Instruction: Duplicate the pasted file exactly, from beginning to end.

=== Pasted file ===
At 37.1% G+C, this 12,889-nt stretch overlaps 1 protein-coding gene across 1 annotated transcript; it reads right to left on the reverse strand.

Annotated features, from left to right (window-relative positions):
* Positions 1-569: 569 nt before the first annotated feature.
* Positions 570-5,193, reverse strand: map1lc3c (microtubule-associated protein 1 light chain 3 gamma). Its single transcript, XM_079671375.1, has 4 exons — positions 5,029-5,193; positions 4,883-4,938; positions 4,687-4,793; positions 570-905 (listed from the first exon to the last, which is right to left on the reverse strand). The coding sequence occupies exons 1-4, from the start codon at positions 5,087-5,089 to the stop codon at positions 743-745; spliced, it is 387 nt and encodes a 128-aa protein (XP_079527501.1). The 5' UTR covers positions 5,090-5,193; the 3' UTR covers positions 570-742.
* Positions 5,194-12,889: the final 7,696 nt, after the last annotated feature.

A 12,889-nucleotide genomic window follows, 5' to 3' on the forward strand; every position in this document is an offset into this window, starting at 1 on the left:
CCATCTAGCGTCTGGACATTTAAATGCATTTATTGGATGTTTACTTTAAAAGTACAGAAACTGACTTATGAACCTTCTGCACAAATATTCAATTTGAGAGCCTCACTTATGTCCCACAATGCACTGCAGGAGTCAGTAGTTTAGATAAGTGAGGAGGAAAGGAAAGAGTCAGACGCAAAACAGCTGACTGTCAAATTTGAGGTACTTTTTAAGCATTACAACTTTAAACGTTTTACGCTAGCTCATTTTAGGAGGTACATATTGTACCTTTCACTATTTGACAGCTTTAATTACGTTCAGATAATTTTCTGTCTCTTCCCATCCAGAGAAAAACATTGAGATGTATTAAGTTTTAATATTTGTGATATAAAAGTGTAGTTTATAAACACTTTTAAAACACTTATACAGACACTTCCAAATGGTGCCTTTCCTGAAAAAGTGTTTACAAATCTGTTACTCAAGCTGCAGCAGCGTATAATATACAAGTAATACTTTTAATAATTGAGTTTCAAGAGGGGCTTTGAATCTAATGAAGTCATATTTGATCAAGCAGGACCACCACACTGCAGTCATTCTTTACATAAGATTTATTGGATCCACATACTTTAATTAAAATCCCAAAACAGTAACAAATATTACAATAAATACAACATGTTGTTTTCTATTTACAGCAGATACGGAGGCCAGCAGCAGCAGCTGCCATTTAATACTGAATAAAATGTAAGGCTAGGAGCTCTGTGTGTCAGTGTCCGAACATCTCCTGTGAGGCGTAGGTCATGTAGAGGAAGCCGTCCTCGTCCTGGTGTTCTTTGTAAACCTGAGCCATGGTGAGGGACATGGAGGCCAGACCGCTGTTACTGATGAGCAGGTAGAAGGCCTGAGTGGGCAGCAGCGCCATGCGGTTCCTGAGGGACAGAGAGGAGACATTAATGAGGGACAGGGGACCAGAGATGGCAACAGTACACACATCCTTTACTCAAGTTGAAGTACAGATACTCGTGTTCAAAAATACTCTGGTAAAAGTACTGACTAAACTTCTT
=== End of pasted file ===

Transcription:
At 37.1% G+C, this 12,889-nt stretch overlaps 1 protein-coding gene across 1 annotated transcript; it reads right to left on the reverse strand.

Annotated features, from left to right (window-relative positions):
* Positions 1-569: 569 nt before the first annotated feature.
* Positions 570-5,193, reverse strand: map1lc3c (microtubule-associated protein 1 light chain 3 gamma). Its single transcript, XM_079671375.1, has 4 exons — positions 5,029-5,193; positions 4,883-4,938; positions 4,687-4,793; positions 570-905 (listed from the first exon to the last, which is right to left on the reverse strand). The coding sequence occupies exons 1-4, from the start codon at positions 5,087-5,089 to the stop codon at positions 743-745; spliced, it is 387 nt and encodes a 128-aa protein (XP_079527501.1). The 5' UTR covers positions 5,090-5,193; the 3' UTR covers positions 570-742.
* Positions 5,194-12,889: the final 7,696 nt, after the last annotated feature.

A 12,889-nucleotide genomic window follows, 5' to 3' on the forward strand; every position in this document is an offset into this window, starting at 1 on the left:
CCATCTAGCGTCTGGACATTTAAATGCATTTATTGGATGTTTACTTTAAAAGTACAGAAACTGACTTATGAACCTTCTGCACAAATATTCAATTTGAGAGCCTCACTTATGTCCCACAATGCACTGCAGGAGTCAGTAGTTTAGATAAGTGAGGAGGAAAGGAAAGAGTCAGACGCAAAACAGCTGACTGTCAAATTTGAGGTACTTTTTAAGCATTACAACTTTAAACGTTTTACGCTAGCTCATTTTAGGAGGTACATATTGTACCTTTCACTATTTGACAGCTTTAATTACGTTCAGATAATTTTCTGTCTCTTCCCATCCAGAGAAAAACATTGAGATGTATTAAGTTTTAATATTTGTGATATAAAAGTGTAGTTTATAAACACTTTTAAAACACTTATACAGACACTTCCAAATGGTGCCTTTCCTGAAAAAGTGTTTACAAATCTGTTACTCAAGCTGCAGCAGCGTATAATATACAAGTAATACTTTTAATAATTGAGTTTCAAGAGGGGCTTTGAATCTAATGAAGTCATATTTGATCAAGCAGGACCACCACACTGCAGTCATTCTTTACATAAGATTTATTGGATCCACATACTTTAATTAAAATCCCAAAACAGTAACAAATATTACAATAAATACAACATGTTGTTTTCTATTTACAGCAGATACGGAGGCCAGCAGCAGCAGCTGCCATTTAATACTGAATAAAATGTAAGGCTAGGAGCTCTGTGTGTCAGTGTCCGAACATCTCCTGTGAGGCGTAGGTCATGTAGAGGAAGCCGTCCTCGTCCTGGTGTTCTTTGTAAACCTGAGCCATGGTGAGGGACATGGAGGCCAGACCGCTGTTACTGATGAGCAGGTAGAAGGCCTGAGTGGGCAGCAGCGCCATGCGGTTCCTGAGGGACAGAGAGGAGACATTAATGAGGGACAGGGGACCAGAGATGGCAACAGTACACACATCCTTTACTCAAGTTGAAGTACAGATACTCGTGTTCAAAAATACTCTGGTAAAAGTACTGACTAAACTTCTT